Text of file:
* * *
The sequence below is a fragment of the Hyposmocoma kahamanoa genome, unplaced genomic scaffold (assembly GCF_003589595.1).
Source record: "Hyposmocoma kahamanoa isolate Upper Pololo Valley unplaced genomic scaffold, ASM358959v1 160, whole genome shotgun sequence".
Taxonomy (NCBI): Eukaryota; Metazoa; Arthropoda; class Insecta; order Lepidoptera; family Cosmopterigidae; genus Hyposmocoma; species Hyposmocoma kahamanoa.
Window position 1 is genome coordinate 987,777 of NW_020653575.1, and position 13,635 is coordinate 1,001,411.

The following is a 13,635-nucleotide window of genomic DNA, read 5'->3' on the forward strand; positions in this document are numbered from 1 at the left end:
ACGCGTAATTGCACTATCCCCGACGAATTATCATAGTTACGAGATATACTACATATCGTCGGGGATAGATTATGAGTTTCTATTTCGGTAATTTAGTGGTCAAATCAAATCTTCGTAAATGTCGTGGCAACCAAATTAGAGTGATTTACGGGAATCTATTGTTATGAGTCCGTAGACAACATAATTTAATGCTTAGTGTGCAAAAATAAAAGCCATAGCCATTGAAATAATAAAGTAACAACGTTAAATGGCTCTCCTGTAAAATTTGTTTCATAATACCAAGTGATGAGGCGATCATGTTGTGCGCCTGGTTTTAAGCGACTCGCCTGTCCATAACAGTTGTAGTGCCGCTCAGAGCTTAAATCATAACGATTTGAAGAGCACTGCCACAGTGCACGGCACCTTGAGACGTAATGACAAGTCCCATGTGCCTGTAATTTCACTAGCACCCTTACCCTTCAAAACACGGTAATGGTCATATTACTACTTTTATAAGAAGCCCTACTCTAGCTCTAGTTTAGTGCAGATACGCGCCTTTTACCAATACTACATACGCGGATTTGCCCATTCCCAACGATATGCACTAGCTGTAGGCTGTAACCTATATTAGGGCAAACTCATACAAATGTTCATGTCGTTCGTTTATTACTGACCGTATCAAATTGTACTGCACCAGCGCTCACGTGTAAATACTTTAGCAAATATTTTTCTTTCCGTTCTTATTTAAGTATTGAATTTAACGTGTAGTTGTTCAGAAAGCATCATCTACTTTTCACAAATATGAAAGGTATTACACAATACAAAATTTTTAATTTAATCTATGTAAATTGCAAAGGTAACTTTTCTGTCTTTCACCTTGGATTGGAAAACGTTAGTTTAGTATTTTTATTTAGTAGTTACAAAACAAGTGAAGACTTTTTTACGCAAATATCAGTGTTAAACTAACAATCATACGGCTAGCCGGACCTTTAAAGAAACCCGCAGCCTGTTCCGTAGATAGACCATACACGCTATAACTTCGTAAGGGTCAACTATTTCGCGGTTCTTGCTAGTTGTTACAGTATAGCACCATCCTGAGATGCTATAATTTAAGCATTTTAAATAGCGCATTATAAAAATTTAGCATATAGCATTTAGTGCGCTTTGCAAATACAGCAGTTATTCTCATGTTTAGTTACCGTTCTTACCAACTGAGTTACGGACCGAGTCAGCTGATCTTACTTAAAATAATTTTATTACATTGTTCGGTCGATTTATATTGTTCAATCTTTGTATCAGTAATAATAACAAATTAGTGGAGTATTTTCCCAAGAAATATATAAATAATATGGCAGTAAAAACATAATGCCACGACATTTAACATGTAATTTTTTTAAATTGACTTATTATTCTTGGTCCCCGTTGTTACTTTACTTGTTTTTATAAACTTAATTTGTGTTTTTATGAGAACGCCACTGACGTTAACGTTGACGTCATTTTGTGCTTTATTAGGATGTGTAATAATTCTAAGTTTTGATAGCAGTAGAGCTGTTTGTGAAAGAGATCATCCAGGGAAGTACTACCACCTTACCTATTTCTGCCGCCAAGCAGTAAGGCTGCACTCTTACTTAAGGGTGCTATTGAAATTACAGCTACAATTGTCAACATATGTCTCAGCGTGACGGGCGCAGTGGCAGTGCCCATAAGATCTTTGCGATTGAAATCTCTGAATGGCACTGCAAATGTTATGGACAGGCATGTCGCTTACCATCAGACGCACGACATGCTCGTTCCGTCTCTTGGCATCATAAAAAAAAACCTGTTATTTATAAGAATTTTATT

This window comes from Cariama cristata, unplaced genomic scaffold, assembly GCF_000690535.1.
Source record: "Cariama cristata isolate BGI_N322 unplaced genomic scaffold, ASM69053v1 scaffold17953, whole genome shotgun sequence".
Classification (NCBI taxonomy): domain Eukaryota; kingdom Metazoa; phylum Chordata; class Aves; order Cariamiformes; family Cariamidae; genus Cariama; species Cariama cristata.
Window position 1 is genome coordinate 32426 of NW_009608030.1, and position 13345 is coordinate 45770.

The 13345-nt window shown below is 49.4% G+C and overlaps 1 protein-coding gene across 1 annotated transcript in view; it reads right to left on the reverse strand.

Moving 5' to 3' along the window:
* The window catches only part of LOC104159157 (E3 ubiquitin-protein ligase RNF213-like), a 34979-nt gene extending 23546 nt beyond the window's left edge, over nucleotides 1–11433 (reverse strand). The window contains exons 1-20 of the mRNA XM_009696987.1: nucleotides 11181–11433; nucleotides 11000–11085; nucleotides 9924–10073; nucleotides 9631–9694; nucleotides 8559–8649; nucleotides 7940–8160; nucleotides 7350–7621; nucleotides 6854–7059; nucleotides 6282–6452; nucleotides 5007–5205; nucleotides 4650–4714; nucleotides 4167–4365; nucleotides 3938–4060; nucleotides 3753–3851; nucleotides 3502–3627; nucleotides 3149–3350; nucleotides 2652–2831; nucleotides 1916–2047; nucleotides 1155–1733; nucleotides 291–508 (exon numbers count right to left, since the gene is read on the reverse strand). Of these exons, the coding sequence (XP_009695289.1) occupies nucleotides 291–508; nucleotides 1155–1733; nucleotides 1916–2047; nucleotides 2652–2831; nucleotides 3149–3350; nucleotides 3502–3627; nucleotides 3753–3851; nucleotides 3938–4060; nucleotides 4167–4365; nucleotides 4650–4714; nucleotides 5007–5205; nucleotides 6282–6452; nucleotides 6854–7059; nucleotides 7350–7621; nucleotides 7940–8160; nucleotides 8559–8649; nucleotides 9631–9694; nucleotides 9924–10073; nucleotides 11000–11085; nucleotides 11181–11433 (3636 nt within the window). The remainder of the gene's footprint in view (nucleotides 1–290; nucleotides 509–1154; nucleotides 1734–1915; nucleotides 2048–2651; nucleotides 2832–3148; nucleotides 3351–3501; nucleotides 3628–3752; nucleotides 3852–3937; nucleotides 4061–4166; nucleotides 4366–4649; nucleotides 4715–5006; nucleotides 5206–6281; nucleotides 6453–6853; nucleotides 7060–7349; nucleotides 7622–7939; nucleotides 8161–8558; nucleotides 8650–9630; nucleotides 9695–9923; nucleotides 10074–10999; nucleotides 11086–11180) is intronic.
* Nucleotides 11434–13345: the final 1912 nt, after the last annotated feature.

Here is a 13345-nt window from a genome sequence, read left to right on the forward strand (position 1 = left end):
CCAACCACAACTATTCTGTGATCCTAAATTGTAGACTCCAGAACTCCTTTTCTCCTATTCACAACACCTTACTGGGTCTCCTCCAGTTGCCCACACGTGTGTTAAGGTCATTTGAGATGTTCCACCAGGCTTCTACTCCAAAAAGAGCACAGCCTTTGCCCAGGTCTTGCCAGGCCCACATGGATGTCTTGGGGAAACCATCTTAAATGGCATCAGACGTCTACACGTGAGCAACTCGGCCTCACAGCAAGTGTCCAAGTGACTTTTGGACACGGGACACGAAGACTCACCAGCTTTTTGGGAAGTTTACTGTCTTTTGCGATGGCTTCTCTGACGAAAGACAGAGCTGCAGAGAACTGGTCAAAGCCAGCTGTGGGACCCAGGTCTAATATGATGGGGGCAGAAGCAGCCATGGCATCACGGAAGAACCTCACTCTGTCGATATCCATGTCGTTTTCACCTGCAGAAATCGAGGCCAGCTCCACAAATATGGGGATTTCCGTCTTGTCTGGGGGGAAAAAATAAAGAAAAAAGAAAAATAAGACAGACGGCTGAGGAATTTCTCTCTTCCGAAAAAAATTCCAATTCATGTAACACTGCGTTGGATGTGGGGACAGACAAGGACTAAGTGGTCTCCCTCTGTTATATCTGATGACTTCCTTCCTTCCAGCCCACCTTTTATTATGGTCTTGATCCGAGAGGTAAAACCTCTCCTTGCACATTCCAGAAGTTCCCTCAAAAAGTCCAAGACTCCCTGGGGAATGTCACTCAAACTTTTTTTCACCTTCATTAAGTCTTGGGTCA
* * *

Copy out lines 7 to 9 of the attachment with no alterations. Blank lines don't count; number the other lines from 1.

This window comes from Cariama cristata, unplaced genomic scaffold, assembly GCF_000690535.1.
Source record: "Cariama cristata isolate BGI_N322 unplaced genomic scaffold, ASM69053v1 scaffold17953, whole genome shotgun sequence".
Classification (NCBI taxonomy): domain Eukaryota; kingdom Metazoa; phylum Chordata; class Aves; order Cariamiformes; family Cariamidae; genus Cariama; species Cariama cristata.